Headteachers say low staff numbers and lack of PPE could make it hard to reopen
The majority of headteachers say reduced staff numbers, an inability to implement social distancing measures and a lack of PPE could make it hard for schools to reopen to more pupils.
The government should improve its guidance on social distancing, and provide the scientific evidence for pupils returning to class, as “prerequisites” to schools reopening, heads say.
Parents will not have the confidence to send their children back to class if schools are not given enough time to prepare, the leader of the National Association of Head Teachers (NAHT) has warned.
More than one in four (29%) heads do not believe it will be possible to achieve some form of social distancing in primary schools, according to a survey shared with the PA news agency.
And fewer than one in 10 (9%) think it will be achievable with children aged seven and under, the poll by NAHT suggests.
The survey, of more than 7,300 school leaders, comes amid speculation that schools could be asked to reopen their doors to more pupils before the summer holidays.
Prime minister Boris Johnson promised to deliver a “comprehensive plan” this week on how the UK lockdown may be eased and suggested that he would set out efforts to get children back to school.
On Sunday, first minister Mark Drakeford said schools in Wales could be allowed to reopen their doors from the start of June in a phased approach.
The survey found that 82% of school leaders said they could prepare for a reopening within three weeks, but 11% said they would need longer.
One in four headteachers, questioned last week, said that fewer than 50% of their staff were currently available to attend school as they were at risk, shielding or had caring responsibilities.
Schools, colleges and nurseries closed more than six weeks ago due to the coronavirus outbreak, remaining open only for vulnerable youngsters and the children of key workers.
Education secretary Gavin Williamson has said schools across England are set to reopen to children in a “phased manner” after the lockdown but he has yet to set a date.
Asked what issues would prevent schools from reopening to more pupils by a date set by the government, the top answers among heads were an inability to implement appropriate social distancing measures (83%), a lack of available staff (63%), and a lack of PPE (57%).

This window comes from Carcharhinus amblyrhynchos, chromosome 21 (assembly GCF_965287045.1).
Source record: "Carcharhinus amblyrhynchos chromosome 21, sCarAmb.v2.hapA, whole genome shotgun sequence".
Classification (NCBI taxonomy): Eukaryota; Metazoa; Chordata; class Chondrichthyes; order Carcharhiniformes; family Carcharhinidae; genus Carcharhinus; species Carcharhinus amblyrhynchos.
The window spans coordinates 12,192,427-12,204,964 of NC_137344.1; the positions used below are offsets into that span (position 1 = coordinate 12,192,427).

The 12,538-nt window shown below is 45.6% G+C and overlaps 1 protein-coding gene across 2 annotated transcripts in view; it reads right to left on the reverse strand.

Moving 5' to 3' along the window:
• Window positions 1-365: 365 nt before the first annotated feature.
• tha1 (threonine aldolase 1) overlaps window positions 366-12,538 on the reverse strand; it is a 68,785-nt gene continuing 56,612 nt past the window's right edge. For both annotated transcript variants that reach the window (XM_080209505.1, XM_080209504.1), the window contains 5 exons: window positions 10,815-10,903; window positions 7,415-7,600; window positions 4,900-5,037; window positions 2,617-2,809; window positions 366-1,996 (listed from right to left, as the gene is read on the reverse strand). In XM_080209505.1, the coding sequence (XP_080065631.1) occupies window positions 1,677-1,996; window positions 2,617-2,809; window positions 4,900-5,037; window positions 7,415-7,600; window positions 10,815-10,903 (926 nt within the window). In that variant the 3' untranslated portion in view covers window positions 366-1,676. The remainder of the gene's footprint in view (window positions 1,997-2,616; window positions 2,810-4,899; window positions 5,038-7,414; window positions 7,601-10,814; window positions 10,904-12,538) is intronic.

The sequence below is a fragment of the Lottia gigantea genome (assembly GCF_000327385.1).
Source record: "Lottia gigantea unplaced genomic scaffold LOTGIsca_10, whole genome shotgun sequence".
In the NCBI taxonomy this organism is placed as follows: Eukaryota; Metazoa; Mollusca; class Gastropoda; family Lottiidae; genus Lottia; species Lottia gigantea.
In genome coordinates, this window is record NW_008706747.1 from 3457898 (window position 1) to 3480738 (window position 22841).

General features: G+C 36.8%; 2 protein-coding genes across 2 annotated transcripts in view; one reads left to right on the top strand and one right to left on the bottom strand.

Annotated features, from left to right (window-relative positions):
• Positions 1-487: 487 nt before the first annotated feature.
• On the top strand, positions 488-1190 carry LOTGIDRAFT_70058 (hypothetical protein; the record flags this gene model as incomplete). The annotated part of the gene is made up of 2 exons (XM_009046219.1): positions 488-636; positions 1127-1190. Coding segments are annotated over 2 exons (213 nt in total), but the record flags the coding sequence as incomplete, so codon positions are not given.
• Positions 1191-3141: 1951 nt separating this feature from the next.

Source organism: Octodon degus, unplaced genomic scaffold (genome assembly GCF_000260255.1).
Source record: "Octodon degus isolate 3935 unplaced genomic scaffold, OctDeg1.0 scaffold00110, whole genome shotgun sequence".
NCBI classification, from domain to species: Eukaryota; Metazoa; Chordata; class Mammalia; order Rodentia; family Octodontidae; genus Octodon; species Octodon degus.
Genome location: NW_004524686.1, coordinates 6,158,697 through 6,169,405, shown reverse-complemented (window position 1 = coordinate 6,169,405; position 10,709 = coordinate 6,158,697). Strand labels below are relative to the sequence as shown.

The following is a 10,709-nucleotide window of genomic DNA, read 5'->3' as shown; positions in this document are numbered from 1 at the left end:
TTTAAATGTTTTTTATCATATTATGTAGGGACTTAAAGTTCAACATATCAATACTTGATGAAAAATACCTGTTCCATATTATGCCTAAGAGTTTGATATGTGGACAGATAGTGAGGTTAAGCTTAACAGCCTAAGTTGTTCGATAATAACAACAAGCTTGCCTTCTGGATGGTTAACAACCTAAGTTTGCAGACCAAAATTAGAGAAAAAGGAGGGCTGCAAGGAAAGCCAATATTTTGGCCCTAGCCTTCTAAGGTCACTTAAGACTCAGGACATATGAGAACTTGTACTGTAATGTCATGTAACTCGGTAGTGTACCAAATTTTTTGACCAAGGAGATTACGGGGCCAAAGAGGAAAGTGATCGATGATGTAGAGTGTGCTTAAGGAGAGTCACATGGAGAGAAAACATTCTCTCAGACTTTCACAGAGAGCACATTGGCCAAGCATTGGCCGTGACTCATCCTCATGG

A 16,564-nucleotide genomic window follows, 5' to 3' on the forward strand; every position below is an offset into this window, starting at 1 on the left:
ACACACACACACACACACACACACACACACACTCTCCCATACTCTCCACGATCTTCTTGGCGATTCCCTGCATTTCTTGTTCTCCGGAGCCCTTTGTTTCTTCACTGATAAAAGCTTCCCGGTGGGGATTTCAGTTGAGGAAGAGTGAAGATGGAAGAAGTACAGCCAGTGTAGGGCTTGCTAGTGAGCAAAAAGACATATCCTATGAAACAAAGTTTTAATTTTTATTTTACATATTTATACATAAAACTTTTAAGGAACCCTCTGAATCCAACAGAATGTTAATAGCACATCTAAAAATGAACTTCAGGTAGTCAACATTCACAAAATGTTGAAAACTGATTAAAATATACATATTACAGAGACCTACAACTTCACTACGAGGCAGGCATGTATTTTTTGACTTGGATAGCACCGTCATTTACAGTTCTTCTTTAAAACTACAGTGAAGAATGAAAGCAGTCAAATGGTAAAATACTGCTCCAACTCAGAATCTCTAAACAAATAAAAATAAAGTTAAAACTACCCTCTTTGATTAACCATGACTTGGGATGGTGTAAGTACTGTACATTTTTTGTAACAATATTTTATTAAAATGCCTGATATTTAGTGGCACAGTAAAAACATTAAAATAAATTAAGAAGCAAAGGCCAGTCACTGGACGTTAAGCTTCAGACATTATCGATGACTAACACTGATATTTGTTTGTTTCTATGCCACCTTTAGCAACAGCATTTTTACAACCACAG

Marijke Miles, head of Baycroft School, a special school in Hampshire, told PA: “We are really worried about social distancing as a special school. It is very difficult to manage.
“We don’t have any PPE in school at the moment, so that is a huge concern. There are aspects relating to the care of children and their behaviour which really require us to have effective PPE and a really good understanding of when and how to use it.”
Asked what realistic actions they could take to achieve social distancing, school leaders said they were largely in favour of using rotas to limit the number of pupils (72%), staggering lunchtimes and breaks (66%), and rearranging furniture and seating in classrooms (60%).
But some parents are still worried about sending their children back to school. Heads have been fielding calls in recent days from families who are concerned about their child’s safety.
Simon Kidwell, head of Hartford Manor Primary School in Cheshire, has been contacted by families who are not ready to send children back.
He told PA: “If parents feel their children are safer at home, I certainly don’t want to be enforcing school attendance with the usual levers that I have.”
NAHT general secretary Paul Whiteman said: “If school leaders are not given sufficient time to prepare then we are going to have a very difficult return to schools.
“Parents and the public will not have confidence in schools’ ability to keep children safe if they haven’t been able to do the proper preparations to keep children apart and to make sure they have got all the right equipment there for children to wash their hands.”
He added: “The endless speculation as to an exact date for schools reopening misses the point. It’s not about when we return, it’s about how we return.
“There are huge practical difficulties to solve, from a reduced workforce, to the impossibility of social distancing at school, to the lack of public confidence in the safety of their children returning.”
A Department for Education spokesperson said: “Schools will remain closed, except for children of critical workers and vulnerable children, until the scientific advice indicates it is the right time to reopen and the five tests set out by government to beat this virus have been met.
“We are also working closely with the sector as we consider how to reopen schools, nurseries and colleges, and will ensure everyone has sufficient notice to plan and prepare.”
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